After several days of diplomatic tension between London and Tehran, eight British military personnel who had been captured by Iran's Islamic Revolutionary Guard Corps (IRGC) were released and flown out of Iran on June 24. The men, who served with the coalition forces in Iraq, had been in three boats intercepted in the Shatt al-Arab waterway, the confluence of the Tigris and Euphrates Rivers that forms the border with Iran. (Tehran, which dislikes the Arab name, calls the waterway the Arvand River.) The incident comes after several weeks of minor clashes in the Persian Gulf and at a time when Iran is facing strong international pressure due to concerns about its suspected nuclear weapons program.
The exact circumstances of the capture of the British personnel are not clear. Tehran has claimed that the men were carrying weapons and sophisticated communications equipment, while British officials have stated that they had only their personal weapons and, at the time of their capture, were merely delivering one of the boats to Iraq's new river patrol service in Basra. The men had apparently crossed into the Iranian portion of the Shatt al-Arab unintentionally. By a 1975 treaty, the border between Iran and Iraq lies along the so-called "thalweg line," the midpoint of the deep-water channel. The precise status of this treaty is currently unclear, however, as Saddam Husayn abrogated it when he launched the Iran-Iraq War in 1980.
The fact that British forces were involved made the incident especially sensitive for Iran. A 1937 treaty, brokered at a time when imperial Britain still held sway in Iraq, placed the Iraqi-Iranian border at the low-water line on the Iranian side of the waterway, putting Iran at a considerable disadvantage. (The waterway is tidal up to and north of Basra, which is located fifty miles from the Persian Gulf.) Although the 1937 treaty allowed free passage for all shipping, the effect was that ships heading for the Iranian port of Khorramshahr and the oil refinery at Abadan were placed under Iraqi control, forced to carry Iraqi pilots and pay transit fees to the harbor authorities in Basra. Iran resented this display of British dominance.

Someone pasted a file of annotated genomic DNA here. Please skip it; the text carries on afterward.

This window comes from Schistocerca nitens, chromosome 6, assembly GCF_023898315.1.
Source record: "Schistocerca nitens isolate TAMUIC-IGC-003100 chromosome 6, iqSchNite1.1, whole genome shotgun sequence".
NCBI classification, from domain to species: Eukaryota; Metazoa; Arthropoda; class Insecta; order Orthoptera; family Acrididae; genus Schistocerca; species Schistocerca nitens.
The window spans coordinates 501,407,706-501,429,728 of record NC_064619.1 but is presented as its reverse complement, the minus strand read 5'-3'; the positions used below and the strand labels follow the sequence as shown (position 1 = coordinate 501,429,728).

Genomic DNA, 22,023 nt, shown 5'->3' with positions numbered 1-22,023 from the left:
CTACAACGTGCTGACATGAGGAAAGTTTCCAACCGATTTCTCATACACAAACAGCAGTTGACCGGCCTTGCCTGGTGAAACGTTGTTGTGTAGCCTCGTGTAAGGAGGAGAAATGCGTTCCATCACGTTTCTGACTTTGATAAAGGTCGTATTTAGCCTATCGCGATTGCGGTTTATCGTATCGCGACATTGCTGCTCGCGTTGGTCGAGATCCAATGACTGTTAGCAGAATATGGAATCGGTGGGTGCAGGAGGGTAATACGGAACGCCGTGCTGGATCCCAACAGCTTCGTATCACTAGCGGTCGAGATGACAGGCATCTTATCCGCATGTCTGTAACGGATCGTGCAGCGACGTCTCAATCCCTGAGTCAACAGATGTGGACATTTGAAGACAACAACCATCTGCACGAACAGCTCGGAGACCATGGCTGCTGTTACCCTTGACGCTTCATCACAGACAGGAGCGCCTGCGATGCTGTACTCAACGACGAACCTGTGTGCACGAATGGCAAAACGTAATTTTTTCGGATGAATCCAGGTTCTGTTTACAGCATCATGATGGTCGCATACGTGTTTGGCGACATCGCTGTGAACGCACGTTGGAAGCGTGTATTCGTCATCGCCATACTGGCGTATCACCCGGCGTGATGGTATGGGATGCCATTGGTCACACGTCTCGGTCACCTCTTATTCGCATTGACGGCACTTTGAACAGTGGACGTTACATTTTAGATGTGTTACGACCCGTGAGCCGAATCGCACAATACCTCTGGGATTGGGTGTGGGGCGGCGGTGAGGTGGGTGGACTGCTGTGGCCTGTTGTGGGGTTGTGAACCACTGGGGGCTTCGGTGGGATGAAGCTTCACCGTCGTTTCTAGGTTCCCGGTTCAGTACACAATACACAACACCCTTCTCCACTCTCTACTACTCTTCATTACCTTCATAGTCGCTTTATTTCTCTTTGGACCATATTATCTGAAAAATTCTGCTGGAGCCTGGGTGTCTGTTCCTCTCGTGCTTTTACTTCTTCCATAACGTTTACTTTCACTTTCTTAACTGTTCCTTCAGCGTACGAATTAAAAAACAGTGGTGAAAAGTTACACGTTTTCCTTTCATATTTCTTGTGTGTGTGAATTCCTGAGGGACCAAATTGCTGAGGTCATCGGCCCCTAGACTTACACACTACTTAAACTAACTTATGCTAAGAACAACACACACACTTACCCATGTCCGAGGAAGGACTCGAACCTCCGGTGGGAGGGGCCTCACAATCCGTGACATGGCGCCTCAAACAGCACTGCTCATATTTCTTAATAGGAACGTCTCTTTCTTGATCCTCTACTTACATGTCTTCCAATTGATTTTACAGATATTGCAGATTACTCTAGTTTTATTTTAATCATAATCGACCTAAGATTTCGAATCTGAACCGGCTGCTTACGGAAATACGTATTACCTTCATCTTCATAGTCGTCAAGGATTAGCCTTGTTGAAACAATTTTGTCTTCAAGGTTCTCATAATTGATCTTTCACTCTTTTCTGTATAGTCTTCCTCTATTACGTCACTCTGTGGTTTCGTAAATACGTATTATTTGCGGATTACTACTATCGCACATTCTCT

The 1975 treaty was negotiated between the Shah of Iran and Saddam (at the time Iraq's de facto second-in-command). In return for Tehran halting its support for a Kurdish rebellion in northern Iraq, Saddam conceded the thalweg line as the border.
Taken by itself, last week's incident could be viewed as a case of poor British navigation and opportunistic zeal by the IRGC, whose fast boats patrol the waterway. Yet, such a view would ignore the fact that there had been previous incidents of this sort in the Shatt al-Arab. According to a senior British officer in Basra, Iraqi patrols attempting to navigate the waterway since the fall of Saddam's regime have been shot at by Iranian forces, whichever side of the thalweg line they have been on. In an attempt to defuse this and other border tensions, the British have placed a senior military "liaison officer" (i.e., not a military attach) in Tehran to deal directly with the Iranian Ministry of Defense.
Other Incidents in the Persian Gulf
In another worrisome trend, other portions of the Persian Gulf have witnessed an outbreak of maritime incidents during the first three weeks of June. On June 2, the United Arab Emirates (UAE) detained an Iranian fishing boat for allegedly sailing into UAE territorial waters around the island of Abu Musa. Iran has long claimed the island, which lies in an area where revenues from the local oil field are shared between the two countries. Iran seized Abu Musa, along with the small islands known as the Greater and Lesser Tunbs, in 1971. The Tunbs are located near the main shipping lanes for oil tankers.